Measurements of dynamic surface tension were carried out in aqueous systems (water or 0.1 mM Triton X-100) comprising nanoparticles formed from chemically modified polyaldehyde dextran (PAD). The nanostructures, considered as potential drug carriers in aerosol therapy, were obtained from biocompatible polysaccharides by successive oxidation and reactive coiling in an aqueous solution. The dynamic surface tension of the samples was determined by the maximum bubble pressure (MBP) method and by the axisymmetric drop shape analysis (ADSA). Experiments with harmonic area perturbations were also carried out in order to determine surface dilatational viscoelasticity. PAD showed a remarkable surface activity. Ward-Tordai equation was used to determine the equilibrium surface tension and diffusion coefficient of PAD nanoparticles (D = 2.3×10-6 m2/s). In a mixture with Triton X-100, PAD particles showed co-adsorption and synergic effect in surface tension reduction at short times (below 10 s). Tested nanoparticles had impact on surface rheology in a mixed system with nonionic surfactant, suggesting their possible interactions with the lung surfactant system after inhalation. This preliminary investigation sets the methodological approach for further research related to the influence of inhaled PAD nanoparticles on the lung surfactant and mass transfer processes in the respiratory system.
Outdoor remote temperature measurements in the infrared range can be very inaccurate because of the influence of solar radiation reflected from a measured object. In case of strong directional reflection towards a measuring device, the error rate can easily reach hundreds per cent as the reflected signal adds to the thermal emission of an object. As a result, the measured temperature is much higher than the real one. Error rate depends mainly on the emissivity of an object and intensity of solar radiation. The position of the measuring device with reference to an object and the Sun is also important. The method of compensation of such undesirable influence of solar radiation will be presented. It is based on simultaneous measurements in two different spectral bands, shor-twavelength and long-wavelength ones. The temperature of an object is derived from long-wavelength data only, whereas the short-wavelength band, the corrective one, is used to estimate the solar radiation level. Both bands were selected to achieve proportional changes of the output signal due to solar radiation. Knowing the relation between emissivity and solar radiation levels in both spectral bands, it is possible to reduce the measurement error several times.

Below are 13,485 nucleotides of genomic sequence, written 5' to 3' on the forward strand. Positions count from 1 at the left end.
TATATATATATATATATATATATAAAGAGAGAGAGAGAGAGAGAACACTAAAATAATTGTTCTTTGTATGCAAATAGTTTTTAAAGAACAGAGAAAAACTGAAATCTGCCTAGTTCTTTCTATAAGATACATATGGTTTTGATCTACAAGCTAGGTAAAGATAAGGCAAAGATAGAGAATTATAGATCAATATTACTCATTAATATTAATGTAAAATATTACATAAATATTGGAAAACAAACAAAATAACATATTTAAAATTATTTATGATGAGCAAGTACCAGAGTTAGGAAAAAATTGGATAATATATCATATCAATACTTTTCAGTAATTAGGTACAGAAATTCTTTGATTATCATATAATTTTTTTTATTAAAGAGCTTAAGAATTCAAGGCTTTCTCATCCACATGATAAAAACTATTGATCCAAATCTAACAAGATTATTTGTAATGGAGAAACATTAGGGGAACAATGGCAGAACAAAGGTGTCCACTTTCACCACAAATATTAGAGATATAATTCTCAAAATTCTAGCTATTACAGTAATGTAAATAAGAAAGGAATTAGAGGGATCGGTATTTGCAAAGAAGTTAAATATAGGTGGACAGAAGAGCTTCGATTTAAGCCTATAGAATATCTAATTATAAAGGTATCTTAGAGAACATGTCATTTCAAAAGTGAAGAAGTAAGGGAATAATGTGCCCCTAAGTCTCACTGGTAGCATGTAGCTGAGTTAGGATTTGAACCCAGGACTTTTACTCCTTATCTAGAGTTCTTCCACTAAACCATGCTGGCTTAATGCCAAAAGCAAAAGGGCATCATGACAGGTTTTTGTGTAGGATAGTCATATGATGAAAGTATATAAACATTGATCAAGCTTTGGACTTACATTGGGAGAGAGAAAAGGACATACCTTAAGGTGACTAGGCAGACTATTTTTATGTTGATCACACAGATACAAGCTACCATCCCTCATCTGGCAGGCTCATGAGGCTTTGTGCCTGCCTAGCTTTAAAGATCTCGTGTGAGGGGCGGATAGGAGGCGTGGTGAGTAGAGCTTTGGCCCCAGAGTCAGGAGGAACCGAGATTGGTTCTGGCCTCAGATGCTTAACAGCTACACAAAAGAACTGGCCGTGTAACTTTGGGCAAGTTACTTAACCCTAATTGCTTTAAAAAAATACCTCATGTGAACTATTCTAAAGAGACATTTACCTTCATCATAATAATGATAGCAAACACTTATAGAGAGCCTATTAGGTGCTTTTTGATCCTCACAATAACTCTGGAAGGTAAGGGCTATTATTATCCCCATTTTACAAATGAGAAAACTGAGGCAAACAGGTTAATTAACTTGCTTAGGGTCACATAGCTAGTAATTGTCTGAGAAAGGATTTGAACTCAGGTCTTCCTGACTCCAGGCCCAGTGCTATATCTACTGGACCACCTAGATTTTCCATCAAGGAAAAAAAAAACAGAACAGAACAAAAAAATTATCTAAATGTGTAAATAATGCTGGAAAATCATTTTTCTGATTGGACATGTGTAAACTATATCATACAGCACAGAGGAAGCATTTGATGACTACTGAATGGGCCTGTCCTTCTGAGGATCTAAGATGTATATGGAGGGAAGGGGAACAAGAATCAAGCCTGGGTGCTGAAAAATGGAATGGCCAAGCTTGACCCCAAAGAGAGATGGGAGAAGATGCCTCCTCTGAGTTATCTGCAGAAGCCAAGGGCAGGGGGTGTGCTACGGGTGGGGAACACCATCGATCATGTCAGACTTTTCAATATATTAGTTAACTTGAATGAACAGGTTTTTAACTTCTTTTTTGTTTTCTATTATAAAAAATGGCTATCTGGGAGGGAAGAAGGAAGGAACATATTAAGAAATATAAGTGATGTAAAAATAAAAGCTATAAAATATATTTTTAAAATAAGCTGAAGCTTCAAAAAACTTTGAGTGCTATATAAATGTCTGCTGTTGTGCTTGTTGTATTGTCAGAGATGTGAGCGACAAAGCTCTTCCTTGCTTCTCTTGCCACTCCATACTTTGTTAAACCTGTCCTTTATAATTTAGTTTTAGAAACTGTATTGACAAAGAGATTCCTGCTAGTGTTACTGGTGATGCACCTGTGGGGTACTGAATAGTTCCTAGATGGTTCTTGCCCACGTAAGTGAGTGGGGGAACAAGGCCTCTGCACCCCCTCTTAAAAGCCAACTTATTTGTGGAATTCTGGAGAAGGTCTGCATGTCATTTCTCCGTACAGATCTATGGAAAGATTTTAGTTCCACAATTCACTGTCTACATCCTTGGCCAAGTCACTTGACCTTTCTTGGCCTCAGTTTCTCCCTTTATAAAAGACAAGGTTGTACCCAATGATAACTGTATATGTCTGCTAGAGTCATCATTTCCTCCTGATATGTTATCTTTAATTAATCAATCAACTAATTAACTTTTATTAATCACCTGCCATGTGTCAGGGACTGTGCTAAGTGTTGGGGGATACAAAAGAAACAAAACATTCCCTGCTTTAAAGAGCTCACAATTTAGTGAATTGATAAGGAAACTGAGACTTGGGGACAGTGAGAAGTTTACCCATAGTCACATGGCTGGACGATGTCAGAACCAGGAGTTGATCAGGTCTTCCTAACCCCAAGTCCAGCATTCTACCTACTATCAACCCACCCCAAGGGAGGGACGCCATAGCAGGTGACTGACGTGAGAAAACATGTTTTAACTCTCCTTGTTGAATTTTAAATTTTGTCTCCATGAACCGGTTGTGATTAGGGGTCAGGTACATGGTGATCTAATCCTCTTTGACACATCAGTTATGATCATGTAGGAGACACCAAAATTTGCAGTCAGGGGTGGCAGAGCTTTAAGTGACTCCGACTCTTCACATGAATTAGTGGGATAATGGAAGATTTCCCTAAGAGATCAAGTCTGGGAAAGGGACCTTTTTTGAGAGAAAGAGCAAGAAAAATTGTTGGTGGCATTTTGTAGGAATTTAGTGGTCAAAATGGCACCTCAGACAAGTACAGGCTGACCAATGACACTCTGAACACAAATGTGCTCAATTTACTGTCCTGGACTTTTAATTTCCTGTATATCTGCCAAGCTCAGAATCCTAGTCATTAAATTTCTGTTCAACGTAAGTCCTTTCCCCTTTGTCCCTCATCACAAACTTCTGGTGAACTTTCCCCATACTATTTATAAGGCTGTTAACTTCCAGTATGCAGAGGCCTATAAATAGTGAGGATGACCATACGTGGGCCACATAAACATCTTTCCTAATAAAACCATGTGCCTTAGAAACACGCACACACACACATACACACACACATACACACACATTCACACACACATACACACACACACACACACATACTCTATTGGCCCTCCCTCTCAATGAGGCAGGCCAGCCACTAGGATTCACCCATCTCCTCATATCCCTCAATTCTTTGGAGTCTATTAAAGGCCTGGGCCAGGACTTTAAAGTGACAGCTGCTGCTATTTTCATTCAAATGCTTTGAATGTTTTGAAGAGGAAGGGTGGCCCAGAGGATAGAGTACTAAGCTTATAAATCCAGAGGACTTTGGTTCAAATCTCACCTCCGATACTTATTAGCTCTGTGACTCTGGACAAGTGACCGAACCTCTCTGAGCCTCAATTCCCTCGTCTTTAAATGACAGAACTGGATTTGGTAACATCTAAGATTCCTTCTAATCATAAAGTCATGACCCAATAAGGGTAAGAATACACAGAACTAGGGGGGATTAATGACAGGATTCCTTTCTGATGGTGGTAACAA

In the article a non-uniformity correction method is presented which allows to compensate for the influence of detector’s temperature drift. For this purpose, dependency between output signal value and the temperature of the detector array was investigated. Additionally the influence of the temperature on the Offset and Gain coefficients was measured. Presented method utilizes estimated dependency between output signal of detectors and their temperature. In the presented method, the shutter is used for establishing signal reference. Thermoelectric cooler is used for changing the temperature of the detector array.
Transport properties of bronchial mucus are investigated by two-stage experimental approach focused on: (a) rheological properties and (b) mass transfer rate through the stagnant layer of solutions of mucus components (mucine, DNA, proteins) and simulated multi-component mucus. Studies were done using thermostated horizontal diffusion cells with sodium cromoglycate and carminic acid as transferred solutes. Rheological properties of tested liquids was studied by a rotational viscometer and a cone-plate rheometer (dynamic method). First part of the studies demonstrated that inter-molecular interactions in these complex liquids influence both rheological and permeability characteristics. Transfer rate is governed not only by mucus composition and concentration but also by hydrophobic/hydrophilic properties of transported molecules. Second part was focused on the properties of such a layer in presence of selected nanostructured particles (different nanoclays and graphene oxide) which may be present in lungs after inhalation. It was shown that most of such particles increase visco-elasticity of the mucus and reduce the rate of mass transfer of model drugs. Measured effects may have adverse impact on health, since they will reduce mucociliary clearance in vivo and slow down drug penetration to the bronchial epithelium during inhalation therapy.